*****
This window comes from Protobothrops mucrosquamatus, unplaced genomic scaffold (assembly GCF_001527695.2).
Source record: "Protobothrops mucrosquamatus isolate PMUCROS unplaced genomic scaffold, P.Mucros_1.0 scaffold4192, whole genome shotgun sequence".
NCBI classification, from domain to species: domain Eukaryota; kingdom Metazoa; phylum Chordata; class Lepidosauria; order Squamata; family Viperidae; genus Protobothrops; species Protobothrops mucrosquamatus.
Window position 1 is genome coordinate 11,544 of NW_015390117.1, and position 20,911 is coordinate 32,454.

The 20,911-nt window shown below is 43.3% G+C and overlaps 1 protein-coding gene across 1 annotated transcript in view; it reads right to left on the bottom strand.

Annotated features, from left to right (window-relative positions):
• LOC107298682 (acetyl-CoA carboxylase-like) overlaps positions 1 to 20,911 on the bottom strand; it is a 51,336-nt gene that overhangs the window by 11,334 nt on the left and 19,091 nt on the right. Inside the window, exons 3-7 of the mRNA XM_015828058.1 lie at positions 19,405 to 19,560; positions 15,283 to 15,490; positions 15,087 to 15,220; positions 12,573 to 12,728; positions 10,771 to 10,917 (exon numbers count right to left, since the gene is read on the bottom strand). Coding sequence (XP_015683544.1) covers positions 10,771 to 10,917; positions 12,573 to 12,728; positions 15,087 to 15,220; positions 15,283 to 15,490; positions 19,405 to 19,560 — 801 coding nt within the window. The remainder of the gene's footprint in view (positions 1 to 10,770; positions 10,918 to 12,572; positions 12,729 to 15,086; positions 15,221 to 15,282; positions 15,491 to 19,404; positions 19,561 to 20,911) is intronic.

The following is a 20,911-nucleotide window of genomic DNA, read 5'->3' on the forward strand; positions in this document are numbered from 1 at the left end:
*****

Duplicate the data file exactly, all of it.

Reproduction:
This window comes from Protobothrops mucrosquamatus, unplaced genomic scaffold (assembly GCF_001527695.2).
Source record: "Protobothrops mucrosquamatus isolate PMUCROS unplaced genomic scaffold, P.Mucros_1.0 scaffold4192, whole genome shotgun sequence".
NCBI classification, from domain to species: domain Eukaryota; kingdom Metazoa; phylum Chordata; class Lepidosauria; order Squamata; family Viperidae; genus Protobothrops; species Protobothrops mucrosquamatus.
Window position 1 is genome coordinate 11,544 of NW_015390117.1, and position 20,911 is coordinate 32,454.

The 20,911-nt window shown below is 43.3% G+C and overlaps 1 protein-coding gene across 1 annotated transcript in view; it reads right to left on the bottom strand.

Annotated features, from left to right (window-relative positions):
• LOC107298682 (acetyl-CoA carboxylase-like) overlaps positions 1 to 20,911 on the bottom strand; it is a 51,336-nt gene that overhangs the window by 11,334 nt on the left and 19,091 nt on the right. Inside the window, exons 3-7 of the mRNA XM_015828058.1 lie at positions 19,405 to 19,560; positions 15,283 to 15,490; positions 15,087 to 15,220; positions 12,573 to 12,728; positions 10,771 to 10,917 (exon numbers count right to left, since the gene is read on the bottom strand). Coding sequence (XP_015683544.1) covers positions 10,771 to 10,917; positions 12,573 to 12,728; positions 15,087 to 15,220; positions 15,283 to 15,490; positions 19,405 to 19,560 — 801 coding nt within the window. The remainder of the gene's footprint in view (positions 1 to 10,770; positions 10,918 to 12,572; positions 12,729 to 15,086; positions 15,221 to 15,282; positions 15,491 to 19,404; positions 19,561 to 20,911) is intronic.

The following is a 20,911-nucleotide window of genomic DNA, read 5'->3' on the forward strand; positions in this document are numbered from 1 at the left end: